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Frenotomy for tongue-tie in newborn infants.
Int J Nurs Stud 2019; 91:146-147IJ

Abstract

BACKGROUND

Tongue-tie (ankylglossia) occurs when there is an anterior attachment near the tip of the tongue resulting in restricted tongue movement. It is reported to be a cause of poor breastfeeding in infants and nipple pain in breastfeeding mothers.

OBJECTIVES

The objectives of the study were to determine whether frenotomy is safe and effective in improving ability to feed orally among infants.

INTERVENTION/METHODS

Frenotomy may correct the restriction of tongue movement and allow improved breast feeding and reduced maternal nipple pain. Randomised, quasi-randomised cluster-randomised controlled trials that compared frenotomy verses no frenotomy or frenotomy verses sham procedure were included in the review. Participants were infants with tongue-tie experiencing feeding problems, or whose breast feeding mothers were experiencing nipple pain.

RESULTS

Five studies (N = 302) met the inclusion criteria. Pooled analysis of two studies showed no change following frenotomy (mean difference (MD) -0.1, 95% confidence interval (CI) -0.6 to 0.5 units on a 10-point feeding scale). A third study showed objective improvement on a 12-point feeding scale (MD 3.5, 95% CI 3.1 to 4.0 units of a 12-point feeding scale). Pooled analysis of three studies (n = 212) showed a reduction in maternal pain scores following frenotomy (MD -0.7, 95% CI -1.4 to -0.1 units on a 10-point pain scale). These studies had serious methodological shortcomings.

CONCLUSION

Investigators did not find a consistent positive effect on infant breastfeeding following frenotomy. A short-term reduction in breast pain was found among breastfeeding mothers. Small trial numbers and methodological issues meant no definitive benefit for frenotomy in infants with tongue-tie could be proved.

Authors+Show Affiliations

Royal Brisbane and Women's Hospital, Australia; School of Nursing at the Queensland University of Technology, Brisbane, Australia. Electronic address: jill.campbell@health.qld.gov.au.

Pub Type(s)

Journal Article
Review

Language

eng

PubMed ID

30001811

Citation

Campbell, Jill. "Frenotomy for Tongue-tie in Newborn Infants." International Journal of Nursing Studies, vol. 91, 2019, pp. 146-147.
Campbell J. Frenotomy for tongue-tie in newborn infants. Int J Nurs Stud. 2019;91:146-147.
Campbell, J. (2019). Frenotomy for tongue-tie in newborn infants. International Journal of Nursing Studies, 91, pp. 146-147. doi:10.1016/j.ijnurstu.2018.03.022.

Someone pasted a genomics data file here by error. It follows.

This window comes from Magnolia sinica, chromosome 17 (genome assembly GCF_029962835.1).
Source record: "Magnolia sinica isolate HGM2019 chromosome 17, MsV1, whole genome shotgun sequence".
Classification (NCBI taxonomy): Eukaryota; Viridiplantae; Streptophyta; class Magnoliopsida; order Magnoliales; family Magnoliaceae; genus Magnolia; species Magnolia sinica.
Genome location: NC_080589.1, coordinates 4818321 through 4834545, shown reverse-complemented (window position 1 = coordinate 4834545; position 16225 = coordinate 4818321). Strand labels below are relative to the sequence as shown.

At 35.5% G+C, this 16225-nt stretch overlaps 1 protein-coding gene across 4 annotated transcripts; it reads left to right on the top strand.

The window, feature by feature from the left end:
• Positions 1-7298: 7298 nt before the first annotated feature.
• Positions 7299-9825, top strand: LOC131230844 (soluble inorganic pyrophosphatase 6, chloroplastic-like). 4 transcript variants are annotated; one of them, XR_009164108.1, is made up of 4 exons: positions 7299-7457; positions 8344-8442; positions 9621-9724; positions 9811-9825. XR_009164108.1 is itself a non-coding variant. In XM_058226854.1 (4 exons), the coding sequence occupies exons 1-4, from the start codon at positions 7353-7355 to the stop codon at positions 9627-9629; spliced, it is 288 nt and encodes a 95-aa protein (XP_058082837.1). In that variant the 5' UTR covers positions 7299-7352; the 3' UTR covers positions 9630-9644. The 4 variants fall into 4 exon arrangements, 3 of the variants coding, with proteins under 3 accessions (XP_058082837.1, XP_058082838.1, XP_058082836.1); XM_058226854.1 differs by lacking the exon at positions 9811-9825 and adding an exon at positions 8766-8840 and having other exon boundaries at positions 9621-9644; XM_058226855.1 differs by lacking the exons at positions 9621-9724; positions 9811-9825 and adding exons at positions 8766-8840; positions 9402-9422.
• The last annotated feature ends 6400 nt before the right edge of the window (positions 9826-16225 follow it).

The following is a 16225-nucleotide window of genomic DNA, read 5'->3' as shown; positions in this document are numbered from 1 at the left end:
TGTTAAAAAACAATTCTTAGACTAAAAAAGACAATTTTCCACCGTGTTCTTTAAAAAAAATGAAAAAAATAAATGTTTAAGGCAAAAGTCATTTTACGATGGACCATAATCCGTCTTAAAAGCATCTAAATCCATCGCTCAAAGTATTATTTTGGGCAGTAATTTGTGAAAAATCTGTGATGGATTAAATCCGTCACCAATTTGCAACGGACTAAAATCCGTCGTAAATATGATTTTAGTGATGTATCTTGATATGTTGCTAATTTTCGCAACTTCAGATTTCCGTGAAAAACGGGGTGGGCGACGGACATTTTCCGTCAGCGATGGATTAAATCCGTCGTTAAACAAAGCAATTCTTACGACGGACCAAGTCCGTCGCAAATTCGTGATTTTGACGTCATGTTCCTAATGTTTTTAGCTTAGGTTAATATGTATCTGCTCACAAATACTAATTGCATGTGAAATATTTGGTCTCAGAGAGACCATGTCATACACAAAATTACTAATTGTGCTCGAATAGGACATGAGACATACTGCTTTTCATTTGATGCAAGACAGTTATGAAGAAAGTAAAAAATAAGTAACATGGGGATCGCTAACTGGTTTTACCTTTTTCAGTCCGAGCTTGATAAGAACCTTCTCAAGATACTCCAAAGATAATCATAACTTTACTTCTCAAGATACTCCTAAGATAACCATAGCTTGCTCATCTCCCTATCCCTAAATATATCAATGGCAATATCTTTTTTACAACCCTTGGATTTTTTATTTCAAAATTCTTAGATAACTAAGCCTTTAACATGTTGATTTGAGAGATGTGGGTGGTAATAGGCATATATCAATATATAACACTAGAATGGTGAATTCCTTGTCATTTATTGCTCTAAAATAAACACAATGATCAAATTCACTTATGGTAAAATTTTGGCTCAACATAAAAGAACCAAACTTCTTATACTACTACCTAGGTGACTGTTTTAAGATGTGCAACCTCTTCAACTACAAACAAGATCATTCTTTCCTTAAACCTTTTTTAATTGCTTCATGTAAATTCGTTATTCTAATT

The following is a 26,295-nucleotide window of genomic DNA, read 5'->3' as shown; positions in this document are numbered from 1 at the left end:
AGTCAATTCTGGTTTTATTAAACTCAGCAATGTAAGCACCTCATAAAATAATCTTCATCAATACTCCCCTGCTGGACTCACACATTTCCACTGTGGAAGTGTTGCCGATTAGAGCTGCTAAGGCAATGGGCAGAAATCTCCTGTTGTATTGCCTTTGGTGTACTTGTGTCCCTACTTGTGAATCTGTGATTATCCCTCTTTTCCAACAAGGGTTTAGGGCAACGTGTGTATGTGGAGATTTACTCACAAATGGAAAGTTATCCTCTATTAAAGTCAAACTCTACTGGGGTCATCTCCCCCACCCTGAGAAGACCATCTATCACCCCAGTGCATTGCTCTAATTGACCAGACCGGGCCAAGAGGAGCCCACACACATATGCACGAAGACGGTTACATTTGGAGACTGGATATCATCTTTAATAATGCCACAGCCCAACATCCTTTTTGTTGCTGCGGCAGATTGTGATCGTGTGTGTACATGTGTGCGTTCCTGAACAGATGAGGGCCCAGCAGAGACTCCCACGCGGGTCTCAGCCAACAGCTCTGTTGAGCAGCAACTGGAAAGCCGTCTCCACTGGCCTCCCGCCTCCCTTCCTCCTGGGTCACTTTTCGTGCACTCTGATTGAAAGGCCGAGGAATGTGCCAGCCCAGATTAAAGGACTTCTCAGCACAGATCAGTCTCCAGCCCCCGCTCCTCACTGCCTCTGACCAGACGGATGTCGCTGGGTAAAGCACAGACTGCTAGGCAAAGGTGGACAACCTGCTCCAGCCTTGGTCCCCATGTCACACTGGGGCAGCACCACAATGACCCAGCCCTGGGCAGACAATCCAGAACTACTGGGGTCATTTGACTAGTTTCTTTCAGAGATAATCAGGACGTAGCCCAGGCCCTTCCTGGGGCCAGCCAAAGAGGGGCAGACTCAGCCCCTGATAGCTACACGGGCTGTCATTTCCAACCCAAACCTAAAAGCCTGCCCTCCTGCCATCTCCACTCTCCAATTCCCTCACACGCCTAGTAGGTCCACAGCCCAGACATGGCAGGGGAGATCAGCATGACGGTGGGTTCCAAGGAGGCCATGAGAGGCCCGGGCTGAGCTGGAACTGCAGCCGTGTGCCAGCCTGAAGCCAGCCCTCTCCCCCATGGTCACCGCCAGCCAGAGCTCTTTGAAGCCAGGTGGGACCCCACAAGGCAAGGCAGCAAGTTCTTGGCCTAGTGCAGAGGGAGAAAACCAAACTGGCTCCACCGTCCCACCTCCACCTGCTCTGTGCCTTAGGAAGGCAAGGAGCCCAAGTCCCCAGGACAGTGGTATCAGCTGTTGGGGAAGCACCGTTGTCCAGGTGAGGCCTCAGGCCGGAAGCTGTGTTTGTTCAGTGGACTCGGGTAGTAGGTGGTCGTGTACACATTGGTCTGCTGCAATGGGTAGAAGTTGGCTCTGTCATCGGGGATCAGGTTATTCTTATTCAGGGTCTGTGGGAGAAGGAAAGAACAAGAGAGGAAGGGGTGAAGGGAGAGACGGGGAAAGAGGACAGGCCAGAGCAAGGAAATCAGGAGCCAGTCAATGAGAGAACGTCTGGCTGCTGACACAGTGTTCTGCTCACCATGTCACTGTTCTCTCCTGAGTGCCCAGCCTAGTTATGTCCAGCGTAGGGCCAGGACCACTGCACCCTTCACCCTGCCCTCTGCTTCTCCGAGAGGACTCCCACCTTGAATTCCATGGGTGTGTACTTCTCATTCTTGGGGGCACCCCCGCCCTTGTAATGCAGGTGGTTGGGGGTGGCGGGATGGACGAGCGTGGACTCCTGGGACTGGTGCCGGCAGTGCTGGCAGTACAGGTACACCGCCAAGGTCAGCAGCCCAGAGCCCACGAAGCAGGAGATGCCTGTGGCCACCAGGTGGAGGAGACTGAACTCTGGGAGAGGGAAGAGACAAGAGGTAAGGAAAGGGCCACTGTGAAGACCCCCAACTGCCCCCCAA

Campbell J. Frenotomy for Tongue-tie in Newborn Infants. Int J Nurs Stud. 2019;91:146-147. PubMed PMID: 30001811.
* Article titles in AMA citation format should be in sentence-case
TY - JOUR T1 - Frenotomy for tongue-tie in newborn infants. A1 - Campbell,Jill, Y1 - 2018/04/03/ PY - 2018/7/14/pubmed PY - 2019/8/27/medline PY - 2018/7/14/entrez KW - Ankylglossia KW - Breastfeeding KW - Frenotomy KW - Frenulum KW - Tongue-tie SP - 146 EP - 147 JF - International journal of nursing studies JO - Int J Nurs Stud VL - 91 N2 - BACKGROUND: Tongue-tie (ankylglossia) occurs when there is an anterior attachment near the tip of the tongue resulting in restricted tongue movement. It is reported to be a cause of poor breastfeeding in infants and nipple pain in breastfeeding mothers. OBJECTIVES: The objectives of the study were to determine whether frenotomy is safe and effective in improving ability to feed orally among infants. INTERVENTION/METHODS: Frenotomy may correct the restriction of tongue movement and allow improved breast feeding and reduced maternal nipple pain. Randomised, quasi-randomised cluster-randomised controlled trials that compared frenotomy verses no frenotomy or frenotomy verses sham procedure were included in the review. Participants were infants with tongue-tie experiencing feeding problems, or whose breast feeding mothers were experiencing nipple pain. RESULTS: Five studies (N = 302) met the inclusion criteria. Pooled analysis of two studies showed no change following frenotomy (mean difference (MD) -0.1, 95% confidence interval (CI) -0.6 to 0.5 units on a 10-point feeding scale). A third study showed objective improvement on a 12-point feeding scale (MD 3.5, 95% CI 3.1 to 4.0 units of a 12-point feeding scale). Pooled analysis of three studies (n = 212) showed a reduction in maternal pain scores following frenotomy (MD -0.7, 95% CI -1.4 to -0.1 units on a 10-point pain scale). These studies had serious methodological shortcomings. CONCLUSION: Investigators did not find a consistent positive effect on infant breastfeeding following frenotomy. A short-term reduction in breast pain was found among breastfeeding mothers. Small trial numbers and methodological issues meant no definitive benefit for frenotomy in infants with tongue-tie could be proved. SN - 1873-491X UR - https://www.unboundmedicine.com/medline/citation/30001811/Frenotomy_for_tongue_tie_in_newborn_infants_ L2 - https://linkinghub.elsevier.com/retrieve/pii/S0020-7489(18)30079-8 DB - PRIME DP - Unbound Medicine ER -